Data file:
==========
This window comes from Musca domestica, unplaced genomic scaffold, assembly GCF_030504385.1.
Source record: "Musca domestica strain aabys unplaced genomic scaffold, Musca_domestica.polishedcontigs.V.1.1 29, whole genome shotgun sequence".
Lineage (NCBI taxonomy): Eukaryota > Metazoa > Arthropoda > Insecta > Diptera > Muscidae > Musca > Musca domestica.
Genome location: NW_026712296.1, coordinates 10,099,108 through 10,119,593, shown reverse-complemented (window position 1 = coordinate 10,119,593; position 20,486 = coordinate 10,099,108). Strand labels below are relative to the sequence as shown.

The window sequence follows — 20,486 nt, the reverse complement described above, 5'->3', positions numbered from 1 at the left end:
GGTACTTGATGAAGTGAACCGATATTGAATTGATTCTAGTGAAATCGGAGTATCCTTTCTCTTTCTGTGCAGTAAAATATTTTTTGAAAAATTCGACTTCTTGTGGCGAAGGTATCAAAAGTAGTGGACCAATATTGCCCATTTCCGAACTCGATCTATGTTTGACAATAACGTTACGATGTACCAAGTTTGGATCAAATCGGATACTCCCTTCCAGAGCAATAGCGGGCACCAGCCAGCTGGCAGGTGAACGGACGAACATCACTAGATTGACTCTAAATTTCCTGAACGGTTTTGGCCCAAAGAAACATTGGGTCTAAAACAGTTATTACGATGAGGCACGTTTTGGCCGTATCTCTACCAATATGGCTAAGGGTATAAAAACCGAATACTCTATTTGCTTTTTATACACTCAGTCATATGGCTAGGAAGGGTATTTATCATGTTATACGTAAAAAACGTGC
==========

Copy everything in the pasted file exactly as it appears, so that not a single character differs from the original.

This window comes from Musca domestica, unplaced genomic scaffold, assembly GCF_030504385.1.
Source record: "Musca domestica strain aabys unplaced genomic scaffold, Musca_domestica.polishedcontigs.V.1.1 29, whole genome shotgun sequence".
Lineage (NCBI taxonomy): Eukaryota > Metazoa > Arthropoda > Insecta > Diptera > Muscidae > Musca > Musca domestica.
Genome location: NW_026712296.1, coordinates 10,099,108 through 10,119,593, shown reverse-complemented (window position 1 = coordinate 10,119,593; position 20,486 = coordinate 10,099,108). Strand labels below are relative to the sequence as shown.

The window sequence follows — 20,486 nt, the reverse complement described above, 5'->3', positions numbered from 1 at the left end:
GGTACTTGATGAAGTGAACCGATATTGAATTGATTCTAGTGAAATCGGAGTATCCTTTCTCTTTCTGTGCAGTAAAATATTTTTTGAAAAATTCGACTTCTTGTGGCGAAGGTATCAAAAGTAGTGGACCAATATTGCCCATTTCCGAACTCGATCTATGTTTGACAATAACGTTACGATGTACCAAGTTTGGATCAAATCGGATACTCCCTTCCAGAGCAATAGCGGGCACCAGCCAGCTGGCAGGTGAACGGACGAACATCACTAGATTGACTCTAAATTTCCTGAACGGTTTTGGCCCAAAGAAACATTGGGTCTAAAACAGTTATTACGATGAGGCACGTTTTGGCCGTATCTCTACCAATATGGCTAAGGGTATAAAAACCGAATACTCTATTTGCTTTTTATACACTCAGTCATATGGCTAGGAAGGGTATTTATCATGTTATACGTAAAAAACGTGC